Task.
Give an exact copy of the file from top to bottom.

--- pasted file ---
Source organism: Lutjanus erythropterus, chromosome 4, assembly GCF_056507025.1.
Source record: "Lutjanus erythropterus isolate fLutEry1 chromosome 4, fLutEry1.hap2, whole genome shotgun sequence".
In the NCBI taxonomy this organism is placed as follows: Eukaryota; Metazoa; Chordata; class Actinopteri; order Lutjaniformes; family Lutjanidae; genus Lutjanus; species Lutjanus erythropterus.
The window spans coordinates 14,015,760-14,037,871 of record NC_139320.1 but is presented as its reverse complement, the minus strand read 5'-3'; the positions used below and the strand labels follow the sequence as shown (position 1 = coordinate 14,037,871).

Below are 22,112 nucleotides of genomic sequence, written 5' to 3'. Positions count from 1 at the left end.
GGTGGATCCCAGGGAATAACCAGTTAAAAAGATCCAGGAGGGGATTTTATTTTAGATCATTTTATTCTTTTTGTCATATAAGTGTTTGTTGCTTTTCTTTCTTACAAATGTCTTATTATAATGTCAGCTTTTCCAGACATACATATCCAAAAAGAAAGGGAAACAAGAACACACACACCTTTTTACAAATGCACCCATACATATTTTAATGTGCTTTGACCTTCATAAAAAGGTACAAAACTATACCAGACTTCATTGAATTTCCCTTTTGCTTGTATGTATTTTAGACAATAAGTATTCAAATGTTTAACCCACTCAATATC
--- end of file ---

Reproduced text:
Source organism: Lutjanus erythropterus, chromosome 4, assembly GCF_056507025.1.
Source record: "Lutjanus erythropterus isolate fLutEry1 chromosome 4, fLutEry1.hap2, whole genome shotgun sequence".
In the NCBI taxonomy this organism is placed as follows: Eukaryota; Metazoa; Chordata; class Actinopteri; order Lutjaniformes; family Lutjanidae; genus Lutjanus; species Lutjanus erythropterus.
The window spans coordinates 14,015,760-14,037,871 of record NC_139320.1 but is presented as its reverse complement, the minus strand read 5'-3'; the positions used below and the strand labels follow the sequence as shown (position 1 = coordinate 14,037,871).

Below are 22,112 nucleotides of genomic sequence, written 5' to 3'. Positions count from 1 at the left end.
GGTGGATCCCAGGGAATAACCAGTTAAAAAGATCCAGGAGGGGATTTTATTTTAGATCATTTTATTCTTTTTGTCATATAAGTGTTTGTTGCTTTTCTTTCTTACAAATGTCTTATTATAATGTCAGCTTTTCCAGACATACATATCCAAAAAGAAAGGGAAACAAGAACACACACACCTTTTTACAAATGCACCCATACATATTTTAATGTGCTTTGACCTTCATAAAAAGGTACAAAACTATACCAGACTTCATTGAATTTCCCTTTTGCTTGTATGTATTTTAGACAATAAGTATTCAAATGTTTAACCCACTCAATATC